• \$\begingroup\$ Comments are not for extended discussion; this conversation has been moved to chat. \$\endgroup\$
    – Dave Tweed
    Commented Jul 16, 2017 at 20:09

2 Answers 2


THere are 2 or 3 power phasors computed for each Line voltage and current: 2 lines and 1Delta , Assuming you are not in North America the line phasors angles are at 2phi Vac/120 deg and in North America split 240Vac/180 deg.

  • Phasor power angles are straight forward
  • PF = |cos φ| = 1000 × P(kW) / (√3 × VL-L(V) × I(A))

  • Each line may be calibrated for resistive and reactive loads or some matched combo that is -45 deg then compute if any phase error.

  • P(W) = |S(VA)| × PF = |S(VA)| × |cos φ|

  • kW = √3 × PF × A × V / 1000 * k (scaling factors)
  • you already have the RMS sample conversion formula
  • As far as the ADC is concerned a stable Vref is used for conversion and it may have errors for ; offset and gain and missing codes (monotonicity error) due to digital noise crosstalk on the analog Vref or signal like 00011111 to 00100001 skipping a step
  • good design self-checks calibration using a precision slow ramped test signal to test every code, linearity, gain and offset error. with correction factors ( sometimes done yet often ignored )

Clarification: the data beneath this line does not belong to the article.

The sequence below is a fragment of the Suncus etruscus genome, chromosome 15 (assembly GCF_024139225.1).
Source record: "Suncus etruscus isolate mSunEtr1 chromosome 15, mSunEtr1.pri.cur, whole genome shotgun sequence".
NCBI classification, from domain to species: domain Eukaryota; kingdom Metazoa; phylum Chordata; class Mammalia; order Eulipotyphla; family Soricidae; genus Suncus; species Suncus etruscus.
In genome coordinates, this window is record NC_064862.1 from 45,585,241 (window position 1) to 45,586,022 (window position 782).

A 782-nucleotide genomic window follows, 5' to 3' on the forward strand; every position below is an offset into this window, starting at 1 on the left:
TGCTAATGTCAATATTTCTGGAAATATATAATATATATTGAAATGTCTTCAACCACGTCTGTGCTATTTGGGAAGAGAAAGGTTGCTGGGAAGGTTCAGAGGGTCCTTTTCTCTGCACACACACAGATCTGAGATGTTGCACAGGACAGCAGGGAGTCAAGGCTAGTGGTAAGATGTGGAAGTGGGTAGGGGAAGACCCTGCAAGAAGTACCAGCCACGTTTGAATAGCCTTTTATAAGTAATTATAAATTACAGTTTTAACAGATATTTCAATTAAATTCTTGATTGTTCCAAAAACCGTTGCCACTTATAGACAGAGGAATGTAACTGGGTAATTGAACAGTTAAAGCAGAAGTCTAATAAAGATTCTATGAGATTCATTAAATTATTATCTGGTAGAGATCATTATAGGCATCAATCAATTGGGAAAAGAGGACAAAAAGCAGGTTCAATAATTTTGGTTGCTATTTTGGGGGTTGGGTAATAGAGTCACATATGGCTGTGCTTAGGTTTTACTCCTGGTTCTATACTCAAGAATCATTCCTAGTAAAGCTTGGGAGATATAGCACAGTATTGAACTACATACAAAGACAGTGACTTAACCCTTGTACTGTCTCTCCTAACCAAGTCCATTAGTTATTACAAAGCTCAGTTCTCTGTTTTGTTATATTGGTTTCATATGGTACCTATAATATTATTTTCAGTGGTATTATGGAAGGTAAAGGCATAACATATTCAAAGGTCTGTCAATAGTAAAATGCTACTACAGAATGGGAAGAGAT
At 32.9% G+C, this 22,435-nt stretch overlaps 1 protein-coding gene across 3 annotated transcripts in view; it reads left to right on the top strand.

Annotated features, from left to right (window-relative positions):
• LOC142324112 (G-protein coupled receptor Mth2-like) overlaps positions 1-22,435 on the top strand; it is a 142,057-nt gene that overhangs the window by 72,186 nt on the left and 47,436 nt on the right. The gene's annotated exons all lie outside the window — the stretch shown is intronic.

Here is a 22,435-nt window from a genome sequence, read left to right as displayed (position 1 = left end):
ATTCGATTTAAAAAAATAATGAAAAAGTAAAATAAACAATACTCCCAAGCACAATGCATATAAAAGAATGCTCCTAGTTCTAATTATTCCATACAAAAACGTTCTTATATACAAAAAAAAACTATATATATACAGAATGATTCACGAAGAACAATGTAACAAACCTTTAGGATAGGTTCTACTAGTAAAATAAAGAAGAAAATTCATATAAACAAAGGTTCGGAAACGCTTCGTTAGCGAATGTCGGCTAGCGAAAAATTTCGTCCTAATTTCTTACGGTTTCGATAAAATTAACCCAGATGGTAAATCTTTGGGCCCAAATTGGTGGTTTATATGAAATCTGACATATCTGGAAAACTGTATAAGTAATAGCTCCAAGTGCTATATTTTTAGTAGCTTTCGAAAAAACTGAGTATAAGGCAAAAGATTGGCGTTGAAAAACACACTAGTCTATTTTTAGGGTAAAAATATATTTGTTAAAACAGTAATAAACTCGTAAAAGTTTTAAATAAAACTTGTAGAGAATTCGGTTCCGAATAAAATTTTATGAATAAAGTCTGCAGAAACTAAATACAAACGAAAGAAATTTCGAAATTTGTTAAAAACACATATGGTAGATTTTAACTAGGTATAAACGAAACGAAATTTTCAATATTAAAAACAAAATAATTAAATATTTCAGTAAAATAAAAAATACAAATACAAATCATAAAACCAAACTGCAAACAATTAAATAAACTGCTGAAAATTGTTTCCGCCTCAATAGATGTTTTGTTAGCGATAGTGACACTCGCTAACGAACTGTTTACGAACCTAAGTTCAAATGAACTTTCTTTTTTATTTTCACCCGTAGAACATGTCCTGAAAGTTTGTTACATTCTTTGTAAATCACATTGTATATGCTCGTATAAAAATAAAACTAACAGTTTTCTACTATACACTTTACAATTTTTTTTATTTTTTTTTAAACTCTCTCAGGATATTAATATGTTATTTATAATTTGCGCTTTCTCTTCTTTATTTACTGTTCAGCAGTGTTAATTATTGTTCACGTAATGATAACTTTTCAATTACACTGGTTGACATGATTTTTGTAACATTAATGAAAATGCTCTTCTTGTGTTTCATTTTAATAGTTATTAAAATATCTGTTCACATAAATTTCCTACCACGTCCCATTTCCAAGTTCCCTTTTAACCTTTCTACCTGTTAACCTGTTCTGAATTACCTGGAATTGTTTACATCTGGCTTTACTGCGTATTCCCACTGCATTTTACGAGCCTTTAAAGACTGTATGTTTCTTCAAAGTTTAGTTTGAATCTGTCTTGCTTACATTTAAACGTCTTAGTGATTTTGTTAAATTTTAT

I used to work for a company that designed wireless 2 way meters for power, gas, water using the ISM band with multi tiered data repeaters at 928MHz in the mid 90's. 1 second response time but scheduled Mux's otherwise. Headend software integrated into Utilities database. But technology got sold out to Itron in Seattle. a prime supplier of US power meters after 7 yrs. I was there for the last 4. Iris Systems Ltd. Winnipeg.

Traceability to NIST standards and Utility Specifications are two topics for further discussion.

Cheers Tony


Use high standards even if the application is for general consumption (Makes it a better product or tool), I always use highest standards available. So go ahead and use what ever.

  • \$\begingroup\$ Ok, that answers my question about measuring only one voltage instead of all three, but I still need a way as to how I could calibrate my device in a proper manner. I just have a vague idea about the math behind it and I'd really like to know more \$\endgroup\$
    – morcillo
    Commented Jul 15, 2017 at 21:49
  • \$\begingroup\$ @morcillo Calibration just simply means you take a device that that high precision with a error around .3% or less and conecting with your device and adjusting the insides or what ever to align it properly. If you have the Cash, go for a company to do it for you, or if you have the $$$ build things as you go. \$\endgroup\$ Commented Jul 15, 2017 at 22:13
  • \$\begingroup\$ ...Just that?? .. no heavy math behind it in order to calculate and log the error? I'd like to do it at home ... so ... I'd only need to build a 0.3% reference, compare it, adjust it and it's done? \$\endgroup\$
    – morcillo
    Commented Jul 15, 2017 at 22:41
  • \$\begingroup\$ @morcillo Yeah. \$\endgroup\$ Commented Jul 15, 2017 at 22:52

Your Answer

By clicking “Post Your Answer”, you agree to our terms of service and acknowledge you have read our privacy policy.

Not the answer you're looking for? Browse other questions tagged or ask your own question.